The FM chaired another meeting of its Resilience Committee meeting in the early hours of this morning.
Film Challenges Knife Culture
One Knife. Many Victims.
A film featuring teenagers from Glasgow has been made to warn about the consequences of carrying knives.
The five-minute movie's been released by the No Knives Better Lives campaign, and will be shown in schools and at community events around the country.
It tells the story of Mark, who's feeling nervous about bumping into another teenager, and picks up a kitchen knife before heading out with his friends.
Later, a situation at the park gets out of hand, and he stabs the other boy.
The film goes on to show the impact it has on Mark's family.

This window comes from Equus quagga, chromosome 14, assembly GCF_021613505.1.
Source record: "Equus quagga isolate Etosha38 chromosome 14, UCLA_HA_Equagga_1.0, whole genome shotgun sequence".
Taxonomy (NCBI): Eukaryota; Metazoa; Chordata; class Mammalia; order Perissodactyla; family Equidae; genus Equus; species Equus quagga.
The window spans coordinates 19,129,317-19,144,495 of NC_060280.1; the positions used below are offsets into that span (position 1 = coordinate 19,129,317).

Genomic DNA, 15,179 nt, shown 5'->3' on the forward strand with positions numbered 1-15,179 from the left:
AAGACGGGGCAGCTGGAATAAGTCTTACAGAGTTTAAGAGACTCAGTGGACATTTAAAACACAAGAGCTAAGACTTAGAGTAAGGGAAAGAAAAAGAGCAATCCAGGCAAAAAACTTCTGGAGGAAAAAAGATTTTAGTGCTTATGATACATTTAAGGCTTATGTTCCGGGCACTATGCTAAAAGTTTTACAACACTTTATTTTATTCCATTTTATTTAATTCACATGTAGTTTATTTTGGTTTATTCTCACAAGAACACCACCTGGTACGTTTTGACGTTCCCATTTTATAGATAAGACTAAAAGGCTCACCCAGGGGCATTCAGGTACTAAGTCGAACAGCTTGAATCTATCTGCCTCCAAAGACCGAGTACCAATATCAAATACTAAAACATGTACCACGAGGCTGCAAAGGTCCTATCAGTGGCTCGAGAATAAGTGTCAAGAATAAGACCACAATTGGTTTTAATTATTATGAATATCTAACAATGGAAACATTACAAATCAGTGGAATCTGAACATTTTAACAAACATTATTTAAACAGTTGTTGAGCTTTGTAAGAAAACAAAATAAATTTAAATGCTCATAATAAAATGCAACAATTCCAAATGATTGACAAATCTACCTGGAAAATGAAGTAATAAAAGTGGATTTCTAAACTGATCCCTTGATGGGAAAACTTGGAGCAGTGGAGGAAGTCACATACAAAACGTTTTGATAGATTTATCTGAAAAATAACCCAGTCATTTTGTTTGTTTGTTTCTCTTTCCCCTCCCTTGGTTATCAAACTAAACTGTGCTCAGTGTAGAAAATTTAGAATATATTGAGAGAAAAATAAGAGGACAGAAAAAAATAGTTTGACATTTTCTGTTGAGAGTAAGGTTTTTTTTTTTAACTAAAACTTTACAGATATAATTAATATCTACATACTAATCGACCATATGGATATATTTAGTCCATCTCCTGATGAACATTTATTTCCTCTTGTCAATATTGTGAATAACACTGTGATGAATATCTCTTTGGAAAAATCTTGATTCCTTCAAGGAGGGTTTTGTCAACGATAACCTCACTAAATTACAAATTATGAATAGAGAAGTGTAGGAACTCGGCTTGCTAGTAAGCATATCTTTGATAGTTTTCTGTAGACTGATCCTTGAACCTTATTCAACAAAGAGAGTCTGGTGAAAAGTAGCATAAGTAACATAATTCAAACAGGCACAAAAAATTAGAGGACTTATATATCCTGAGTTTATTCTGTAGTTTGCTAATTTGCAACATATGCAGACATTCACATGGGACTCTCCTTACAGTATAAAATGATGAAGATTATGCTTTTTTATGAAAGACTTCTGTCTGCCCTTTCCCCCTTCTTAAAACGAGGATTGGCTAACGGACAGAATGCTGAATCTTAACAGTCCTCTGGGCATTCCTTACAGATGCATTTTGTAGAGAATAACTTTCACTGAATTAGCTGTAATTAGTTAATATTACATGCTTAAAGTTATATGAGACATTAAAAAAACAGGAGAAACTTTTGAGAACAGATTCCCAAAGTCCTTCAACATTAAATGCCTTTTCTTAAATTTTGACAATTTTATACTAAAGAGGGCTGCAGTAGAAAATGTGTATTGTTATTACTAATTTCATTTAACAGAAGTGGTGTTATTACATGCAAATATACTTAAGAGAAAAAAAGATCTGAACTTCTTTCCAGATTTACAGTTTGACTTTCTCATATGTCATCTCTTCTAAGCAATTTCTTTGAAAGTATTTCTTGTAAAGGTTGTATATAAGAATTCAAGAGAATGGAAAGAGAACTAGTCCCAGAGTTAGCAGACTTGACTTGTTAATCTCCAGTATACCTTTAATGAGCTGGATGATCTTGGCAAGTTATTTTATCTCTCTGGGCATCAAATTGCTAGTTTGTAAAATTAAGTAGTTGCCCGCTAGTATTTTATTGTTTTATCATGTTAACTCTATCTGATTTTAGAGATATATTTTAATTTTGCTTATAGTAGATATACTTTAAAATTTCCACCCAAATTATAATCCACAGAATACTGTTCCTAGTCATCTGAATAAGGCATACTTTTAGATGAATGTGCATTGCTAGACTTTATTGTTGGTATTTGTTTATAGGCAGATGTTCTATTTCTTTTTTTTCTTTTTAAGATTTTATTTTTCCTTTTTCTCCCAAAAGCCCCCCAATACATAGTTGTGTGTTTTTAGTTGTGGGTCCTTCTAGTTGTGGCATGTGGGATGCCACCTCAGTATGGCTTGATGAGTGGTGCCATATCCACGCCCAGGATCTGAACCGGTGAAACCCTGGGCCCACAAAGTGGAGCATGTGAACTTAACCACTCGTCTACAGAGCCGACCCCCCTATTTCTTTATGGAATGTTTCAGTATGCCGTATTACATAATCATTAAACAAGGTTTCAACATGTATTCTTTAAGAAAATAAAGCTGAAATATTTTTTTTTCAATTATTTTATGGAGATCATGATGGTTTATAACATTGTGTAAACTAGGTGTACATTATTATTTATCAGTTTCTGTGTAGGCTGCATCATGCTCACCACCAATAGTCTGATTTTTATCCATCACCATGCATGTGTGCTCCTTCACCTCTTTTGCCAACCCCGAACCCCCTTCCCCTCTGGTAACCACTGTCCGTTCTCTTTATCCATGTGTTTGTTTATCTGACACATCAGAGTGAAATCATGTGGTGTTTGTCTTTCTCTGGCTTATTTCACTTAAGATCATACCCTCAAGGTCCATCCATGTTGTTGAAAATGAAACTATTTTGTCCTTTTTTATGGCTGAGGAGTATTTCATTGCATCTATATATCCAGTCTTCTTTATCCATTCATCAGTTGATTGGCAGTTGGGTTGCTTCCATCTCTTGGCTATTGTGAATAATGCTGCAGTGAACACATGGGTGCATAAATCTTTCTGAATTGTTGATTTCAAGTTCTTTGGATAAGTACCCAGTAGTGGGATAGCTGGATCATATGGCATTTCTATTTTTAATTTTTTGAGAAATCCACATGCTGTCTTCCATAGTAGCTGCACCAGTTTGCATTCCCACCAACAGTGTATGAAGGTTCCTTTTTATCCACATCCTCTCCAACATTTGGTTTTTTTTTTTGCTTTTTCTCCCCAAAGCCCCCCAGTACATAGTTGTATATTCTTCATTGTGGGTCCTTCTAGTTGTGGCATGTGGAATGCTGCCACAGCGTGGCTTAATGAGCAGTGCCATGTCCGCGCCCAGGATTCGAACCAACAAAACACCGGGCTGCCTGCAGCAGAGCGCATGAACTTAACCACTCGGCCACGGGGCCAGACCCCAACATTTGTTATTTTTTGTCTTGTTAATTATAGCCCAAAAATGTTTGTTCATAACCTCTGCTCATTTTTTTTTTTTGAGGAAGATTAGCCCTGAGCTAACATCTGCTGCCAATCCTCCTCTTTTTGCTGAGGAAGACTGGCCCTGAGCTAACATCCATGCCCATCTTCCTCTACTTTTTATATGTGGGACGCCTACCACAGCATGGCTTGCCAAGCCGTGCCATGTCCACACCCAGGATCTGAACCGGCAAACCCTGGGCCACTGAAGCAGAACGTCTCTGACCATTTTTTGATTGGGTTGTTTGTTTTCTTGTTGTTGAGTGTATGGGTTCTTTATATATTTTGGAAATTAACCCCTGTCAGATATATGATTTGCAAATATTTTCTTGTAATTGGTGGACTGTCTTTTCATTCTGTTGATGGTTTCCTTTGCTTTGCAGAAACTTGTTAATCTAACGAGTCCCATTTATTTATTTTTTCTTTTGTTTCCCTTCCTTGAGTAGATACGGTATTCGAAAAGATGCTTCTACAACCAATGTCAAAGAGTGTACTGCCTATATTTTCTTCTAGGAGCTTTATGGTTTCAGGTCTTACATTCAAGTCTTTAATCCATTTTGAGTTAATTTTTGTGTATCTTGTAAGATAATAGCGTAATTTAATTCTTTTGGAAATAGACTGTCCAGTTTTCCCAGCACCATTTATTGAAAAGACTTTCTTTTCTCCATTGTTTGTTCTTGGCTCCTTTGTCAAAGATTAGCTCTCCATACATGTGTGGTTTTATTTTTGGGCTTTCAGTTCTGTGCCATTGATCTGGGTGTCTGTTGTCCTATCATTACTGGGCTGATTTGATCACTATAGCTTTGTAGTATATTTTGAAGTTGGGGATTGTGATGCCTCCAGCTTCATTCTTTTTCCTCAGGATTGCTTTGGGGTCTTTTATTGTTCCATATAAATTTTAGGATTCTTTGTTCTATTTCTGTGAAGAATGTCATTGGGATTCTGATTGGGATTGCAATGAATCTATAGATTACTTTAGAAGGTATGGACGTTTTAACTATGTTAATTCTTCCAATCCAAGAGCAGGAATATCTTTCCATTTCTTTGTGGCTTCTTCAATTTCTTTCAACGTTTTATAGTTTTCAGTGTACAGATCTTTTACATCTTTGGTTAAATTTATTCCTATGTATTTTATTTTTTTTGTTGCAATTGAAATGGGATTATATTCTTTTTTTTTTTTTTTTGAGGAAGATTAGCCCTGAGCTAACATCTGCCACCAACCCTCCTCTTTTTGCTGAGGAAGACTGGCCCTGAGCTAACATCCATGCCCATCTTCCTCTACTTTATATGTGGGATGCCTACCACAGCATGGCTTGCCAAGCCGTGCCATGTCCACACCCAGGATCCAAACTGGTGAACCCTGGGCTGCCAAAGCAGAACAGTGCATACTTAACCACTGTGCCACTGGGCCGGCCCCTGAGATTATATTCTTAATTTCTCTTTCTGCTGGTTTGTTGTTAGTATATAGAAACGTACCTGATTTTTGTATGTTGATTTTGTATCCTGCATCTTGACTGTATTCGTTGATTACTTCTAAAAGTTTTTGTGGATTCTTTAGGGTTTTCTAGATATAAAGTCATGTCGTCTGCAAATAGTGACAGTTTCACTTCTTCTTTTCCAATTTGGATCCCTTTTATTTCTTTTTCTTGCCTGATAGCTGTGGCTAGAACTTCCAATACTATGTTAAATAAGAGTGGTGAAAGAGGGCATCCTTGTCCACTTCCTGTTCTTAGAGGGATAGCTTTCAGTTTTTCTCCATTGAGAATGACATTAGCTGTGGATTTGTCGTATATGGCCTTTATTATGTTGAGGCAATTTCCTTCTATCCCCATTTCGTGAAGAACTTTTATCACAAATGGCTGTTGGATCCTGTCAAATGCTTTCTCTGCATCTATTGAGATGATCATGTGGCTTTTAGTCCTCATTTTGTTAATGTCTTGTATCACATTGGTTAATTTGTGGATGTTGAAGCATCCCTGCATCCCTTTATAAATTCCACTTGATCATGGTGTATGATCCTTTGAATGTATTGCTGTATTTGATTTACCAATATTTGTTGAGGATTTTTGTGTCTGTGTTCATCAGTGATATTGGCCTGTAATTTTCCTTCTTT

Director Martin Smith says research with youngsters before filming began revealed they hadn't thought about the wider consequences of knife crime and the stigma experienced by parents and other relatives.
He hopes the movie will make them think - and change behaviour.
That's echoed by Justice Secretary Michael Matheson, who says he wants to change the "cultural attitude" of young men in particular.
The film will be available across Scotland but screenings will be targetted at areas which have particularly serious problems.
A third meeting of the Scottish Government's resilience committee was held late on Tuesday.
She went missing after the blast at the Ariana Grande show.
Family members say Laura Macintyre and Eilidh MacLeod haven't been heard from since the explosion.
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